[Page 267]

To a Lady in the Spleen, whom the Author was desir'd to amuse.

1 Why, lovely Lelia, so depress'd?
2 With wonted Smiles your Eyes adorn;
3 Drive gloomy Sorrow from your Breast,
4 And shine out, beauteous, as the Morn.
5 The fair Pendarvis bid me try,
6 For you to tune my Lyre again;
7 To your lov'd Presence instant fly,
8 And sooth you with some joyous Strain.
9 But if Pendarvis, born to please,
10 Does in her native Province fail,
11 Nor can your anxious Bosom ease;
12 Alas! how should my Muse prevail?
[Page 268]
13 Shall Heav'n, that form'd thee wond'rous fair,
14 Behold thee thus repining lie?
15 Dependent on that Guardian Care,
16 To blissful Prospects turn your Eye.
17 Lelia, thy lovely Form survey;
18 Let blooming Beauty plead her Cause:
19 Her pow'rful Empire fleets away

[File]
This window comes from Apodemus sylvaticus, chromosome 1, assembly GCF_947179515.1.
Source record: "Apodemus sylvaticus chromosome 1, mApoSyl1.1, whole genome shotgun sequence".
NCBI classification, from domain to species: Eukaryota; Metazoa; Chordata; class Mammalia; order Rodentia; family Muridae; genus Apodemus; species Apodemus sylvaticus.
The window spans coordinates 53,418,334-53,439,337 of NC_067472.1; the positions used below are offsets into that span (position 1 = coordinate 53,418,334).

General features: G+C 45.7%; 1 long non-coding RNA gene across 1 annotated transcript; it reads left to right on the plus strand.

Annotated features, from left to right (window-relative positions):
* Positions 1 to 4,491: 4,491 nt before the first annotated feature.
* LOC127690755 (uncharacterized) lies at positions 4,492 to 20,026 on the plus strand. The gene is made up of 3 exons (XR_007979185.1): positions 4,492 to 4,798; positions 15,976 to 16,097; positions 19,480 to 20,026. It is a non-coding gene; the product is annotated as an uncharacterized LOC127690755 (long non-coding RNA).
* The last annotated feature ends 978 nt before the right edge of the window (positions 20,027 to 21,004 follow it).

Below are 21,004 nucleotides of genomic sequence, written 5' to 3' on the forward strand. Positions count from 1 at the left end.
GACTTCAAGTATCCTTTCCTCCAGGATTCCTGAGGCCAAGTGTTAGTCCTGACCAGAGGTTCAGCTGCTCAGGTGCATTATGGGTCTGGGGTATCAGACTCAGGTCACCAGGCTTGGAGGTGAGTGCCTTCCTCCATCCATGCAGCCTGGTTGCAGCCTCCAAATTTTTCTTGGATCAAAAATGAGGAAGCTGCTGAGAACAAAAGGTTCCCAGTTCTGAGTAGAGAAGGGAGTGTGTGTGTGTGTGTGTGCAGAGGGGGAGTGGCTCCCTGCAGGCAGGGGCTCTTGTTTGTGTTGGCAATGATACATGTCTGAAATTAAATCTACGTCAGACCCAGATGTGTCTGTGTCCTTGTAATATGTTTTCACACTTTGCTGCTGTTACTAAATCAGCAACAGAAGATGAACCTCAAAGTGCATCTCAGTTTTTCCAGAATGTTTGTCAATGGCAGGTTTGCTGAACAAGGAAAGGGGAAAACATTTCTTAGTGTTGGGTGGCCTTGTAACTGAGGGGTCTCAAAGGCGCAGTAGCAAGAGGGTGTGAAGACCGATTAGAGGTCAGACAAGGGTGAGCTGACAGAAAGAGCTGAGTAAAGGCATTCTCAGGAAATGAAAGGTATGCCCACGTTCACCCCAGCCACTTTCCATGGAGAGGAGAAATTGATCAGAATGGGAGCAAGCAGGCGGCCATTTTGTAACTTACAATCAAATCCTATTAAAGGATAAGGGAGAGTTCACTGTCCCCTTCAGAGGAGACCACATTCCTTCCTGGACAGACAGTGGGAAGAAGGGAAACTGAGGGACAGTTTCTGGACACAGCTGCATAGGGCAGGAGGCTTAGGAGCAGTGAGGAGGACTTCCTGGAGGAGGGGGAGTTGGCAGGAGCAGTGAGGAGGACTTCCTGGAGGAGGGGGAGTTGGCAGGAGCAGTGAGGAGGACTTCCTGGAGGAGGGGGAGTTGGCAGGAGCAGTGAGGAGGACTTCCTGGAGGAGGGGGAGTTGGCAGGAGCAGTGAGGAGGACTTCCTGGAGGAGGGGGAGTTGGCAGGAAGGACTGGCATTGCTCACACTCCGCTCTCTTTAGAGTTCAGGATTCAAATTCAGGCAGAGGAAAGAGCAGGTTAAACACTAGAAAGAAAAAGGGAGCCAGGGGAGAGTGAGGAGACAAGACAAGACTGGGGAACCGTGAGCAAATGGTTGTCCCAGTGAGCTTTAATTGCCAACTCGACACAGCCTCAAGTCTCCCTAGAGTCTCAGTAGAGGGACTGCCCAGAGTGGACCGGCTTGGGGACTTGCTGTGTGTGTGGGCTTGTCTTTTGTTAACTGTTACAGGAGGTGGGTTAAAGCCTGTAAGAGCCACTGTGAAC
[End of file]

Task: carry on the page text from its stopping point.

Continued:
20 Too soon, alas! by Nature's Laws.

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About this text

Title (in Source Edition): To a Lady in the Spleen, whom the Author was desir'd to amuse.
Author: Mary Barber
Themes: manners; beauty
Genres: address
References: DMI 11646

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Source edition

Poems on Several Occasions. London: Printed for C. Rivington, at the Bible and Crown in St. Paul's Church-Yard, 1735, pp. 267-268. lx, 290,[14]p.; 8⁰. (ESTC T42623; DMI 523; Foxon p. 45)

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The text has been typographically modernized, but without any silent modernization of spelling, capitalization, or punctuation. The source of the text is given and all editorial interventions have been recorded in textual notes. Based on the electronic text originally produced by the ECCO-TCP project, this ECPA text has been edited to conform to the recommendations found in Level 5 of the Best Practices for TEI in Libraries version 3.0.

Other works by Mary Barber